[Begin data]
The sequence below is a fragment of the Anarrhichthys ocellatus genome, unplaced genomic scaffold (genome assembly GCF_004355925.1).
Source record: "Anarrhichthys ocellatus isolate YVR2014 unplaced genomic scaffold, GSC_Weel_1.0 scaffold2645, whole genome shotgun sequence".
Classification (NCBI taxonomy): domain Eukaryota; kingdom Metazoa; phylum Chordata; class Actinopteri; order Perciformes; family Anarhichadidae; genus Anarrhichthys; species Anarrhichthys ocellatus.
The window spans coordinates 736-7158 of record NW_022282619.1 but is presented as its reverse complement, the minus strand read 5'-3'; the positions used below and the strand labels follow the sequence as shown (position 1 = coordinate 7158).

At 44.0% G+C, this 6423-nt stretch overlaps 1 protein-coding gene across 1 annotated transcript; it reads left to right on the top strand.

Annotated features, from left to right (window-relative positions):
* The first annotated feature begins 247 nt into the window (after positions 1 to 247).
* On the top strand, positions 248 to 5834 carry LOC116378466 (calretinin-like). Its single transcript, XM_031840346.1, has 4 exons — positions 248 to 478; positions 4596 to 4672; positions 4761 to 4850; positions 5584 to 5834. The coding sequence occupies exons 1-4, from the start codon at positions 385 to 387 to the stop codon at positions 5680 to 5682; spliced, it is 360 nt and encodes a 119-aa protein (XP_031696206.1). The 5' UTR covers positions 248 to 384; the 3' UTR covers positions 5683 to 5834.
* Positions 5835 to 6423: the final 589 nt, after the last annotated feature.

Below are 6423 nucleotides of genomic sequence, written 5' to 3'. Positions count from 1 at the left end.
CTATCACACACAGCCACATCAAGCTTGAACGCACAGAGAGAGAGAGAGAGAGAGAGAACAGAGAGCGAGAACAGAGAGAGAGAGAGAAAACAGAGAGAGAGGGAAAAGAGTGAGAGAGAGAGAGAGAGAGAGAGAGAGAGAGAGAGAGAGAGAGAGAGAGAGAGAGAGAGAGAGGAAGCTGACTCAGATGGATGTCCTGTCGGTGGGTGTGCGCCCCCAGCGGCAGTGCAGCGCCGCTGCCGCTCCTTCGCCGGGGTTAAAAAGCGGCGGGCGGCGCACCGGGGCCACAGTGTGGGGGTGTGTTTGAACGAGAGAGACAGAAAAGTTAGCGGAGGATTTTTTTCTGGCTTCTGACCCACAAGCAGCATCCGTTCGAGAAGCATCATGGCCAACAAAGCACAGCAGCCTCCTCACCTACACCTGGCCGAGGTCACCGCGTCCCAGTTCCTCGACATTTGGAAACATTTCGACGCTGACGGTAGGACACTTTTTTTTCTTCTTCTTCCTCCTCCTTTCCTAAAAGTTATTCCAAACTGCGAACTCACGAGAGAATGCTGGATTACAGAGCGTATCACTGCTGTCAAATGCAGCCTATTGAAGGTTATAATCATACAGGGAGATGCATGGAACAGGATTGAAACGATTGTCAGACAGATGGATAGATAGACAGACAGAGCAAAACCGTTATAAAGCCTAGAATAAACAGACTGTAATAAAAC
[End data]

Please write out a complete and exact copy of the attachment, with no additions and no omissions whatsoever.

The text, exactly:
The sequence below is a fragment of the Anarrhichthys ocellatus genome, unplaced genomic scaffold (genome assembly GCF_004355925.1).
Source record: "Anarrhichthys ocellatus isolate YVR2014 unplaced genomic scaffold, GSC_Weel_1.0 scaffold2645, whole genome shotgun sequence".
Classification (NCBI taxonomy): domain Eukaryota; kingdom Metazoa; phylum Chordata; class Actinopteri; order Perciformes; family Anarhichadidae; genus Anarrhichthys; species Anarrhichthys ocellatus.
The window spans coordinates 736-7158 of record NW_022282619.1 but is presented as its reverse complement, the minus strand read 5'-3'; the positions used below and the strand labels follow the sequence as shown (position 1 = coordinate 7158).

At 44.0% G+C, this 6423-nt stretch overlaps 1 protein-coding gene across 1 annotated transcript; it reads left to right on the top strand.

Annotated features, from left to right (window-relative positions):
* The first annotated feature begins 247 nt into the window (after positions 1 to 247).
* On the top strand, positions 248 to 5834 carry LOC116378466 (calretinin-like). Its single transcript, XM_031840346.1, has 4 exons — positions 248 to 478; positions 4596 to 4672; positions 4761 to 4850; positions 5584 to 5834. The coding sequence occupies exons 1-4, from the start codon at positions 385 to 387 to the stop codon at positions 5680 to 5682; spliced, it is 360 nt and encodes a 119-aa protein (XP_031696206.1). The 5' UTR covers positions 248 to 384; the 3' UTR covers positions 5683 to 5834.
* Positions 5835 to 6423: the final 589 nt, after the last annotated feature.

Below are 6423 nucleotides of genomic sequence, written 5' to 3'. Positions count from 1 at the left end.
CTATCACACACAGCCACATCAAGCTTGAACGCACAGAGAGAGAGAGAGAGAGAGAGAACAGAGAGCGAGAACAGAGAGAGAGAGAGAAAACAGAGAGAGAGGGAAAAGAGTGAGAGAGAGAGAGAGAGAGAGAGAGAGAGAGAGAGAGAGAGAGAGAGAGAGAGAGAGAGAGAGGAAGCTGACTCAGATGGATGTCCTGTCGGTGGGTGTGCGCCCCCAGCGGCAGTGCAGCGCCGCTGCCGCTCCTTCGCCGGGGTTAAAAAGCGGCGGGCGGCGCACCGGGGCCACAGTGTGGGGGTGTGTTTGAACGAGAGAGACAGAAAAGTTAGCGGAGGATTTTTTTCTGGCTTCTGACCCACAAGCAGCATCCGTTCGAGAAGCATCATGGCCAACAAAGCACAGCAGCCTCCTCACCTACACCTGGCCGAGGTCACCGCGTCCCAGTTCCTCGACATTTGGAAACATTTCGACGCTGACGGTAGGACACTTTTTTTTCTTCTTCTTCCTCCTCCTTTCCTAAAAGTTATTCCAAACTGCGAACTCACGAGAGAATGCTGGATTACAGAGCGTATCACTGCTGTCAAATGCAGCCTATTGAAGGTTATAATCATACAGGGAGATGCATGGAACAGGATTGAAACGATTGTCAGACAGATGGATAGATAGACAGACAGAGCAAAACCGTTATAAAGCCTAGAATAAACAGACTGTAATAAAAC